Despite borrowing heavily from the X-T5, the X-T50’s maximum burst shooting speed is 8fps with the mechanical shutter and up to 20fps with the electronic shutter engaged and no crop. This is the same as the X-T30 II. While the 20fps speed is sufficient for many scenarios, including wildlife and sports photography, the buffer memory at this speed is limited, topping out at about only 20 frames during my testing. At 8fps, Fujifilm claims the camera can save over 1,000 JPEG frames a second.

The X-T50’s electronic shutter speed is impressively fast, dropping down to as low as 1/180,000 of a second, the same as the X-T5. This is impressive as more premium pro cameras like the Nikon Z9 top out at 1/32,000 second. This allows you to shoot wide open with a large aperture lens.

The X-T50 features Fujifilm’s latest AI-driven autofocus system, which can detect animals, vehicles, and more. It performed well during my testing, quickly picking up boats, birds, and people even at a distance. However, its performance is largely lens-dependent, and you may struggle a bit if you’re using older X-series lenses.

The X-T50’s features are a significant upgrade over the X-T30 II and bring it closer to the X-T5. This blurs the lines between what is, on paper, a new addition to Fujifilm’s entry-level line but has the specs and price tag of a flagship.

Fujifilm X-T50

FUJIFILM X-T50 Review: A Deep Dive into Image and Video Quality

The Fujifilm X-T50, like the X-H2 and X-T5, boasts a 40.2MP X-Trans CMOS 5 HR sensor. It can capture videos up to 6.2K/30p. The native base ISO is now 125, a step up from the X-T30 II’s ISO 160.

The X-T50’s performance is no surprise, given its shared sensor and processor with the X-T5. Both stills and videos are impressive. The high resolution and faster processor enhance the camera’s performance. Directly out of the camera, JPEGs look stunning. Shooting in RAW offers more flexibility for adjustments. Even after cropping a JPEG of a flower by 38%, the image quality remains acceptable.

Fujifilm X-T50

Film simulations add to the image quality. With 20 options to choose from, creativity is at your fingertips. The Eterna Bleach Bypass is a personal favorite. The Auto mode on the Film Simulation dial often defaults to the Vivid color profile.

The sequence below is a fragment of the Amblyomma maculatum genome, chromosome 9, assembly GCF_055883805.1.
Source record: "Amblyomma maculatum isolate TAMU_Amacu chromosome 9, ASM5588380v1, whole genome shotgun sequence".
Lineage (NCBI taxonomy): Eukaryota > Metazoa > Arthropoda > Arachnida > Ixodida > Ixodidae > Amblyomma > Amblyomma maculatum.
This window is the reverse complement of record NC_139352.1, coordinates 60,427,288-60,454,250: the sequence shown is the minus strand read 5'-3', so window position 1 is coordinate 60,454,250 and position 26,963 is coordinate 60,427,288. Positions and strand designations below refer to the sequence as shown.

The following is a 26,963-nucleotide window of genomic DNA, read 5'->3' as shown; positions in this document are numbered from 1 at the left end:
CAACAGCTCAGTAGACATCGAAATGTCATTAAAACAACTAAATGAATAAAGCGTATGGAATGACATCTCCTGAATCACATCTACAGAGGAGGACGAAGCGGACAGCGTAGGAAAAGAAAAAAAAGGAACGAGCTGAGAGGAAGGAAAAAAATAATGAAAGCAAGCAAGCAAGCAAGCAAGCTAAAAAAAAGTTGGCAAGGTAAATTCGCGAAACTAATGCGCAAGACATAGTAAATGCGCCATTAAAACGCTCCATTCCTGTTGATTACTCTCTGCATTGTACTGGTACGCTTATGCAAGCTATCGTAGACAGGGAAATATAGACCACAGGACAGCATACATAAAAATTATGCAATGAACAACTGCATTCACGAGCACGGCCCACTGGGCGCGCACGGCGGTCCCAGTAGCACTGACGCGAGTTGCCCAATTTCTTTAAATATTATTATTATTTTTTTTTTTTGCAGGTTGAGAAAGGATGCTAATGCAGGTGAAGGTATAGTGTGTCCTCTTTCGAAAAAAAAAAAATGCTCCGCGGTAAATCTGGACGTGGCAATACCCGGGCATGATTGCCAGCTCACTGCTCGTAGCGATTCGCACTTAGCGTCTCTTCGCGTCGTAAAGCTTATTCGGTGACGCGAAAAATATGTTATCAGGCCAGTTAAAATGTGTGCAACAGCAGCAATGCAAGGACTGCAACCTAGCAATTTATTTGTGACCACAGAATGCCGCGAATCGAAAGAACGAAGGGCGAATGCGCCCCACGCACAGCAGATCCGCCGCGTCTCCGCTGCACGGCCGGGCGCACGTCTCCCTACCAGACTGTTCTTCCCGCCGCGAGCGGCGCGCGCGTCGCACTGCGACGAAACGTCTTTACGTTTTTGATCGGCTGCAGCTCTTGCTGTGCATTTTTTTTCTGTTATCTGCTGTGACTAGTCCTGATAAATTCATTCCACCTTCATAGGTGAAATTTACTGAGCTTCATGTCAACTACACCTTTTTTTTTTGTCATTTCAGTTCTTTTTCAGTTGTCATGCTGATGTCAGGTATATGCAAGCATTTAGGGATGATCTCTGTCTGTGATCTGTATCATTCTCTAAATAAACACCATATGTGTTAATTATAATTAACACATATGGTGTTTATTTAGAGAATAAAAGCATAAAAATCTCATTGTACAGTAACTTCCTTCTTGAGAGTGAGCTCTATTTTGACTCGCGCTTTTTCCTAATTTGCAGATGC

The higher resolution also improves ISO performance. Images taken at ISO 3200 are good, provided you don’t crop. Noise starts to appear at ISO 4000, but the images are still usable. Even at ISO 6400, the results are acceptable. I pushed the camera to ISO 12,800. While the image wasn’t great, ISO 10,000 is fine in a pinch, but expect noise.

The X-T50 is more photo-centric but handles video well. You can shoot at up to 6.2K at 30fps, but this incurs a 1.23x crop, as does the oversampled 4K mode. This is similar to the X-T5. Fujifilm’s subject-detection autofocus performs well in video.

Each video shooting mode lists a time duration, but the camera starts to heat up before reaching its limit. During testing, I stopped recording when the camera got too warm. The SD card you use will also limit you.

Despite the IBIS, capturing stable footage while walking slowly was challenging. However, panning with the IBIS engaged was easier. The camera’s built-in mic picks up sound well, but for outdoor vlogging, an external mic is recommended. Note that there’s no headphone jack.

Fujifilm X-T50 Review: Score table.

Aspect Score (out of 100) Comments
Image Quality 85 The 40MP sensor delivers impressive image quality.
Image Stabilization 80 The in-body image stabilization is a welcome addition.
Film Simulations 80 A variety of Film Simulations are now available via a dial.
Processor 80 The upgraded processor is a significant improvement.
Battery Life 60 The battery life is poor.
Price 70 The camera is expensive, but it offers good value for its features.